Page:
And if you have any question we are always available for one to one communication, write to: emea@northgps.com

North is a fully european company supported by the European Space Agency and located in Barcelona, Spain.


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Robust GPS-Agnostic Navigation – Visual Planning, Estimation and Control for MAVs

With all the talk of integrating drones into civilian airspace, there is need for better safety and GPS-agnostic navigation methods – visual navigation and obstacle avoidance is paramount to integrating drones (micro-aerial-vehicles, MAVs) into our cities and elsewhere, because external navigation aids cannot be relied on in every situation, and neither can pilot experience.

Visual navigation is the solution to these challenges, and we present an aerial robot designed from scratch and ground up to meet these requirements. We demonstrate several facets of the system, including visual-inertial SLAM for state estimation, dense realtime volumetric mapping, obstacle avoidance and continuous path-planning.

In search of better extensibility, and better fitness for the research goals I had pitted myself towards, I started working as a part of the open-source PX4 Autopilot development community in 2013. Aware of the limitations in the field, I started Artemis, my research project on visual navigation for aerial vehicles in 2014. Today, I’m happy to present our intermediary (and satisfying!) results.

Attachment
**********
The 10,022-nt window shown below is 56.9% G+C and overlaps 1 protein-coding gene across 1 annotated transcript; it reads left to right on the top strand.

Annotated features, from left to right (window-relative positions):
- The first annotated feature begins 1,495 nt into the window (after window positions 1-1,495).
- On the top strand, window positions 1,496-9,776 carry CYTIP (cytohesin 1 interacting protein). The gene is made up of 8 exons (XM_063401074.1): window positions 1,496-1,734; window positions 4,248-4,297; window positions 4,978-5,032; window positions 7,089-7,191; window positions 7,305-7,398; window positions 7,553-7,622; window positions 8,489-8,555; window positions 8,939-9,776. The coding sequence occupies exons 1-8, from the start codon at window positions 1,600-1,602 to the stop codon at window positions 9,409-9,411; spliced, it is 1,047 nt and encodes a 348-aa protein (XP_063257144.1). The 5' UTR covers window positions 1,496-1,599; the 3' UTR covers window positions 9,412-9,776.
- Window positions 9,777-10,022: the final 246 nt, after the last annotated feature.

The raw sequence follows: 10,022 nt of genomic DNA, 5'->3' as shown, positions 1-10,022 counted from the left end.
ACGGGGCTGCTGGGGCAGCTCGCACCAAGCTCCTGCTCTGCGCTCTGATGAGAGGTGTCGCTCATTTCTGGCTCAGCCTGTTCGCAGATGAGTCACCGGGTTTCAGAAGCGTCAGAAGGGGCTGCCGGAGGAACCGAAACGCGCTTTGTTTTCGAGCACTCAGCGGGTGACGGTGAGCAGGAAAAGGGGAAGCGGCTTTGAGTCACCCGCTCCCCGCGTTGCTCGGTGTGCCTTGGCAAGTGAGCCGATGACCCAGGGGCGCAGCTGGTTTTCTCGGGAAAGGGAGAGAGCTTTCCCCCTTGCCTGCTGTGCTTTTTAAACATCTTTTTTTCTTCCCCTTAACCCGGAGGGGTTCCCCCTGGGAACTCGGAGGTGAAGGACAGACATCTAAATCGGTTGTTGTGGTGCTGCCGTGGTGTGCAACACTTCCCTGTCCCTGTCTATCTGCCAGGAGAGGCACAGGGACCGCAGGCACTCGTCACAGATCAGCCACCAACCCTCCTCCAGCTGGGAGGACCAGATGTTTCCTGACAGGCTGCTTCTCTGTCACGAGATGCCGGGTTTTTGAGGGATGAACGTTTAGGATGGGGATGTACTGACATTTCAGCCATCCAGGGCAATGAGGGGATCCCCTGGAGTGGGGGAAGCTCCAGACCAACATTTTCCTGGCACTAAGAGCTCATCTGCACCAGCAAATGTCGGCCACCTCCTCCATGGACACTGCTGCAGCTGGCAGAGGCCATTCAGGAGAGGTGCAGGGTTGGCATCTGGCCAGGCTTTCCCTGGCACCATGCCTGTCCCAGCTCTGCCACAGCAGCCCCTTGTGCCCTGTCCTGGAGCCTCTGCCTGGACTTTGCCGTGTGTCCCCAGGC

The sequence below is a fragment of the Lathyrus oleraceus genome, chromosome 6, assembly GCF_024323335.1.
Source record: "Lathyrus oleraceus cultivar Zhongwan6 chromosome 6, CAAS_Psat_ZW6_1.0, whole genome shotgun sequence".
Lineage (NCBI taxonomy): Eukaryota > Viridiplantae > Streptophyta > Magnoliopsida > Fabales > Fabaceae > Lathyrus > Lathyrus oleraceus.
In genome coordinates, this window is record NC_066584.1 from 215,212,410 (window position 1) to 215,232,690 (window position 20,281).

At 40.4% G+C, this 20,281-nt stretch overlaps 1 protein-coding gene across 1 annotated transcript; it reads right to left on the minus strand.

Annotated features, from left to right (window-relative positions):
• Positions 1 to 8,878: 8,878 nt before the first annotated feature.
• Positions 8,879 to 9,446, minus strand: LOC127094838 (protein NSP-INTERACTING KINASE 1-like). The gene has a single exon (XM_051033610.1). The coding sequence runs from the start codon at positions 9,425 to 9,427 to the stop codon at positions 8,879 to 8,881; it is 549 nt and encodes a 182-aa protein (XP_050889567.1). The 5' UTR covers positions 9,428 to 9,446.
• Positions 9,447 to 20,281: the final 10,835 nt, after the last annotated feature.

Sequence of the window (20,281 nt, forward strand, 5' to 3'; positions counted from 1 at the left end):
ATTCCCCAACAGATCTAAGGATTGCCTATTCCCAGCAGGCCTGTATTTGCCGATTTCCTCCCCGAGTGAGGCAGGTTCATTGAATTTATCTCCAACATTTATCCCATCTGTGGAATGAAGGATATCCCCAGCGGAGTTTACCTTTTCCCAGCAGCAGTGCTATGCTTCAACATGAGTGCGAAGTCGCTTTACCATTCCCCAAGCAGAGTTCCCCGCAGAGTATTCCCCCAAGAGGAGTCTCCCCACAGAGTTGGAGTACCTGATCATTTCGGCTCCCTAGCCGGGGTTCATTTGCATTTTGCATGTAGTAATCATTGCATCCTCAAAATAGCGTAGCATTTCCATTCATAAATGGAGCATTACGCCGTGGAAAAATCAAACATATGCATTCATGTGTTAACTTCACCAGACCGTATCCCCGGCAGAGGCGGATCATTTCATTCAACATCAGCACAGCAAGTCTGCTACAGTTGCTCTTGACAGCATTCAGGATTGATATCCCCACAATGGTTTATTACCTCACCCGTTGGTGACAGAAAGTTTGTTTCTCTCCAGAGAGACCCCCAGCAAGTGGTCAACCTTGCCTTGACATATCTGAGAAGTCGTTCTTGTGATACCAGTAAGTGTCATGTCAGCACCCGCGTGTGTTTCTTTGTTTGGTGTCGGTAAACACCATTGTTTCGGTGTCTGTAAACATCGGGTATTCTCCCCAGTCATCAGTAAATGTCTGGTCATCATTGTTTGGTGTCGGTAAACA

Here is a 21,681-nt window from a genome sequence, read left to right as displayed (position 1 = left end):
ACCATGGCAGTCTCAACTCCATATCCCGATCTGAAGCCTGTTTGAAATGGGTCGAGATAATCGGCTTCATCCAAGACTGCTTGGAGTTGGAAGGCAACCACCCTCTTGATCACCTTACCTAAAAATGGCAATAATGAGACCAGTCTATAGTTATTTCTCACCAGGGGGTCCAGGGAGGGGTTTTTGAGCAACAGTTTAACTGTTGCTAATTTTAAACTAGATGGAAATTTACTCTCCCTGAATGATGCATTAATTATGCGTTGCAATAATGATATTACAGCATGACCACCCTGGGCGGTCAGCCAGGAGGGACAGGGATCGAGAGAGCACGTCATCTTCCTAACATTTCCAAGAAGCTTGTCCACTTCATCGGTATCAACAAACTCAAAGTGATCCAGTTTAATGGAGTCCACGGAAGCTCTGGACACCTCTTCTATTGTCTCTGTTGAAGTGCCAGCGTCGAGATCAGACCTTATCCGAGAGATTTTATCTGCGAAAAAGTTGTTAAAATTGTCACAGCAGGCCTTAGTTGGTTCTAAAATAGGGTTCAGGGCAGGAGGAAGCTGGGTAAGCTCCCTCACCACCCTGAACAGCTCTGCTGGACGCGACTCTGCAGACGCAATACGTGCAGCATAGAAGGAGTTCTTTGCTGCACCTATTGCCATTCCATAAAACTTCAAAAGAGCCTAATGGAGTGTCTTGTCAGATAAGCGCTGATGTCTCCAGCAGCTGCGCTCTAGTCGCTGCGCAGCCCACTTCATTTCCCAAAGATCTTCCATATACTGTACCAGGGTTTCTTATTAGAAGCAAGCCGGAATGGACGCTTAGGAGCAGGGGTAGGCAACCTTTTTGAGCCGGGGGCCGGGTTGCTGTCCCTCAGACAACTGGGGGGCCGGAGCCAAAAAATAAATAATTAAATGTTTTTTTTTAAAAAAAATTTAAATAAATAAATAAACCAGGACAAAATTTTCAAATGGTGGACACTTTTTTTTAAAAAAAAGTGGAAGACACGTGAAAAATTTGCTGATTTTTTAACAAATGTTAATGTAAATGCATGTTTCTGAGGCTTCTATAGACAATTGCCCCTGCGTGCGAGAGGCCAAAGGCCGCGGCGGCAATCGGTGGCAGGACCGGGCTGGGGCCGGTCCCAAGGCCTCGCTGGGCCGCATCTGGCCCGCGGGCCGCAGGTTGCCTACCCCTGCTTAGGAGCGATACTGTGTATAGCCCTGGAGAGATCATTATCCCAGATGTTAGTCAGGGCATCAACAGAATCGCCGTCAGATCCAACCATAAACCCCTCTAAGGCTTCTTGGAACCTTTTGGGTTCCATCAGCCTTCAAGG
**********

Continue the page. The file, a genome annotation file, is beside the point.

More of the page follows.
At its very core, Project Artemis is a research project which aims to provide improved navigation solutions for UAVs.

All of the Artemis MAVs follow the same basic, distributed  system architecture. There is a high-level onboard computer, and a low-level embedded flight controller, typically a PX4 autopilot board, or similar derivative. The middleware of choice on the high-level companion computer is ROS (Robot Operating System) and the PX4 Middleware on the deeply embedded controller.


Visual Navigation

Multiple cameras provide proprioceptive information about the environment, used for mapping and localisation. Forward stereo cameras are used to compute depth images in realtime.


All cameras are synchronised in time with respect to each other, and to the IMU (Inertial Measurement Unit) of the flight controller. Depth images are inserted into a volumetric mapping framework based on Octree representations, and a 3D map of the environment is built incrementally.